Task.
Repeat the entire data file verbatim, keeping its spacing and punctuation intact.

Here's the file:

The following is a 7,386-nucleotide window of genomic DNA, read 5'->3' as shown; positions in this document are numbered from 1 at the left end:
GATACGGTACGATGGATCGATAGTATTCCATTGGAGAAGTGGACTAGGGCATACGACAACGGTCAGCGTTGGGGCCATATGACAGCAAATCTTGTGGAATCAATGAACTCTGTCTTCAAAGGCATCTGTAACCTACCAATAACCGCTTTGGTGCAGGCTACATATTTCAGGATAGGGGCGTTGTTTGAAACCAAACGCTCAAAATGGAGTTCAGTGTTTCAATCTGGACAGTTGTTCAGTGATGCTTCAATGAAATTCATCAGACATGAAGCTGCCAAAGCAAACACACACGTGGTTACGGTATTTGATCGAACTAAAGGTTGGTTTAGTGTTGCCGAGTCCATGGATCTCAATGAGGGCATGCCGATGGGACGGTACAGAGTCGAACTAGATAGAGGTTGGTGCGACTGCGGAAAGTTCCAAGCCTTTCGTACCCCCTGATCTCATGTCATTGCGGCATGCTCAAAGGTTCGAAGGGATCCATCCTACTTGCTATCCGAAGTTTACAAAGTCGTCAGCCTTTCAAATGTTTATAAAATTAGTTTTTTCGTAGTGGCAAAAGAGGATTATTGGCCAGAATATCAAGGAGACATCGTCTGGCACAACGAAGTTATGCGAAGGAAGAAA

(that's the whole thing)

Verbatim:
The following is a 7,386-nucleotide window of genomic DNA, read 5'->3' as shown; positions in this document are numbered from 1 at the left end:
GATACGGTACGATGGATCGATAGTATTCCATTGGAGAAGTGGACTAGGGCATACGACAACGGTCAGCGTTGGGGCCATATGACAGCAAATCTTGTGGAATCAATGAACTCTGTCTTCAAAGGCATCTGTAACCTACCAATAACCGCTTTGGTGCAGGCTACATATTTCAGGATAGGGGCGTTGTTTGAAACCAAACGCTCAAAATGGAGTTCAGTGTTTCAATCTGGACAGTTGTTCAGTGATGCTTCAATGAAATTCATCAGACATGAAGCTGCCAAAGCAAACACACACGTGGTTACGGTATTTGATCGAACTAAAGGTTGGTTTAGTGTTGCCGAGTCCATGGATCTCAATGAGGGCATGCCGATGGGACGGTACAGAGTCGAACTAGATAGAGGTTGGTGCGACTGCGGAAAGTTCCAAGCCTTTCGTACCCCCTGATCTCATGTCATTGCGGCATGCTCAAAGGTTCGAAGGGATCCATCCTACTTGCTATCCGAAGTTTACAAAGTCGTCAGCCTTTCAAATGTTTATAAAATTAGTTTTTTCGTAGTGGCAAAAGAGGATTATTGGCCAGAATATCAAGGAGACATCGTCTGGCACAACGAAGTTATGCGAAGGAAGAAA